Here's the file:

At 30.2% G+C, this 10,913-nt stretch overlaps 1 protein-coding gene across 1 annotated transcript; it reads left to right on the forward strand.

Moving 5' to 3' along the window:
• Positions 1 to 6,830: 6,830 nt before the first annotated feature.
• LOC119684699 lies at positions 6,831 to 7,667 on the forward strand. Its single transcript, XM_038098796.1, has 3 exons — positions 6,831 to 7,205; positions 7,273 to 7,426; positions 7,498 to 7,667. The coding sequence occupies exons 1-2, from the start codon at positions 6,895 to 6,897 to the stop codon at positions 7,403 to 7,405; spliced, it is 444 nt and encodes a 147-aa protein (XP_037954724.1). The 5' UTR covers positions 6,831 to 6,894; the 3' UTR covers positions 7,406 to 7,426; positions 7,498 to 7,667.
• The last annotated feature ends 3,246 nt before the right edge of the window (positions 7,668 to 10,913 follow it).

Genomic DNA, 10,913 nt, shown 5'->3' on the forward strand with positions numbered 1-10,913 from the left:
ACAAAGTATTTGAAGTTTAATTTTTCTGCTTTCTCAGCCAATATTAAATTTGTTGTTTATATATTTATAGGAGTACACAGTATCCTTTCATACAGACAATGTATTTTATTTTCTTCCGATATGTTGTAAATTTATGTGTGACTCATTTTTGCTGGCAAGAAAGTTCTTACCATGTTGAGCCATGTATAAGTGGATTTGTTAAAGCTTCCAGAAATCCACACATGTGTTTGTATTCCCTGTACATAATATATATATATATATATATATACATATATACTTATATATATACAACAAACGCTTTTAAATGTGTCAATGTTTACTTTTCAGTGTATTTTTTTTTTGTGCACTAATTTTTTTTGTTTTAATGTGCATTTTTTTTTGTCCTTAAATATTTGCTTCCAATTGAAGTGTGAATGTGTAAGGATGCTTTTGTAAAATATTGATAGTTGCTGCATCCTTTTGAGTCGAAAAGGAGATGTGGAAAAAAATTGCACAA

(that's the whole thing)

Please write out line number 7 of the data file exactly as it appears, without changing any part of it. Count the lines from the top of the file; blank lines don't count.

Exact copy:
ACAAAGTATTTGAAGTTTAATTTTTCTGCTTTCTCAGCCAATATTAAATTTGTTGTTTATATATTTATAGGAGTACACAGTATCCTTTCATACAGACAATGTATTTTATTTTCTTCCGATATGTTGTAAATTTATGTGTGACTCATTTTTGCTGGCAAGAAAGTTCTTACCATGTTGAGCCATGTATAAGTGGATTTGTTAAAGCTTCCAGAAATCCACACATGTGTTTGTATTCCCTGTACATAATATATATATATATATATATATACATATATACTTATATATATACAACAAACGCTTTTAAATGTGTCAATGTTTACTTTTCAGTGTATTTTTTTTTTGTGCACTAATTTTTTTTGTTTTAATGTGCATTTTTTTTTGTCCTTAAATATTTGCTTCCAATTGAAGTGTGAATGTGTAAGGATGCTTTTGTAAAATATTGATAGTTGCTGCATCCTTTTGAGTCGAAAAGGAGATGTGGAAAAAAATTGCACAA